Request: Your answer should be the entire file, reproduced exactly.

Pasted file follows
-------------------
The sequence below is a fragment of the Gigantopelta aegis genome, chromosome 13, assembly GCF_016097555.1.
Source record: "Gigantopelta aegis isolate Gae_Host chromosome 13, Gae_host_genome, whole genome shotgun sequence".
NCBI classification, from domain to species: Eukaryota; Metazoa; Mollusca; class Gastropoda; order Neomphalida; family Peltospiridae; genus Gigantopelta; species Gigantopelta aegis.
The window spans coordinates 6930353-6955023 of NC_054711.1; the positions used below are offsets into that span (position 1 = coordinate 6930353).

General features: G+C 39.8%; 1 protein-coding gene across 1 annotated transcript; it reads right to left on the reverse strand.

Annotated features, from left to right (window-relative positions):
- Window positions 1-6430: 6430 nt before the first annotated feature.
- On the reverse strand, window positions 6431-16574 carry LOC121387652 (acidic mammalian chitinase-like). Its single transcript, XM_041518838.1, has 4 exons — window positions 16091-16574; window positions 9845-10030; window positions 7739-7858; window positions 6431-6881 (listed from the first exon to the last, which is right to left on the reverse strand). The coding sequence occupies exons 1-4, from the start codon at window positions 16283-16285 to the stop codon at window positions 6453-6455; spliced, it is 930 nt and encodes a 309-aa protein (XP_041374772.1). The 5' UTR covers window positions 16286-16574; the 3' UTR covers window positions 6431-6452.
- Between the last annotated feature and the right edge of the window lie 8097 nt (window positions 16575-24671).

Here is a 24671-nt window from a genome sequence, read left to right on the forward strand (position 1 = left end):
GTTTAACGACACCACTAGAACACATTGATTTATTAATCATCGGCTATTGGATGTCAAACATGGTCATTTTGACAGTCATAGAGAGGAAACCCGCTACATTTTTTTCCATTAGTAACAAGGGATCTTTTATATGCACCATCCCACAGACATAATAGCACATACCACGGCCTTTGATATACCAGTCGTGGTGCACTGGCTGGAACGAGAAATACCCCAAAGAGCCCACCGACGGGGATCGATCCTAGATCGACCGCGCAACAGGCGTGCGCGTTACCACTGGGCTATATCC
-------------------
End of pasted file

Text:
The sequence below is a fragment of the Gigantopelta aegis genome, chromosome 13, assembly GCF_016097555.1.
Source record: "Gigantopelta aegis isolate Gae_Host chromosome 13, Gae_host_genome, whole genome shotgun sequence".
NCBI classification, from domain to species: Eukaryota; Metazoa; Mollusca; class Gastropoda; order Neomphalida; family Peltospiridae; genus Gigantopelta; species Gigantopelta aegis.
The window spans coordinates 6930353-6955023 of NC_054711.1; the positions used below are offsets into that span (position 1 = coordinate 6930353).

General features: G+C 39.8%; 1 protein-coding gene across 1 annotated transcript; it reads right to left on the reverse strand.

Annotated features, from left to right (window-relative positions):
- Window positions 1-6430: 6430 nt before the first annotated feature.
- On the reverse strand, window positions 6431-16574 carry LOC121387652 (acidic mammalian chitinase-like). Its single transcript, XM_041518838.1, has 4 exons — window positions 16091-16574; window positions 9845-10030; window positions 7739-7858; window positions 6431-6881 (listed from the first exon to the last, which is right to left on the reverse strand). The coding sequence occupies exons 1-4, from the start codon at window positions 16283-16285 to the stop codon at window positions 6453-6455; spliced, it is 930 nt and encodes a 309-aa protein (XP_041374772.1). The 5' UTR covers window positions 16286-16574; the 3' UTR covers window positions 6431-6452.
- Between the last annotated feature and the right edge of the window lie 8097 nt (window positions 16575-24671).

Here is a 24671-nt window from a genome sequence, read left to right on the forward strand (position 1 = left end):
GTTTAACGACACCACTAGAACACATTGATTTATTAATCATCGGCTATTGGATGTCAAACATGGTCATTTTGACAGTCATAGAGAGGAAACCCGCTACATTTTTTTCCATTAGTAACAAGGGATCTTTTATATGCACCATCCCACAGACATAATAGCACATACCACGGCCTTTGATATACCAGTCGTGGTGCACTGGCTGGAACGAGAAATACCCCAAAGAGCCCACCGACGGGGATCGATCCTAGATCGACCGCGCAACAGGCGTGCGCGTTACCACTGGGCTATATCC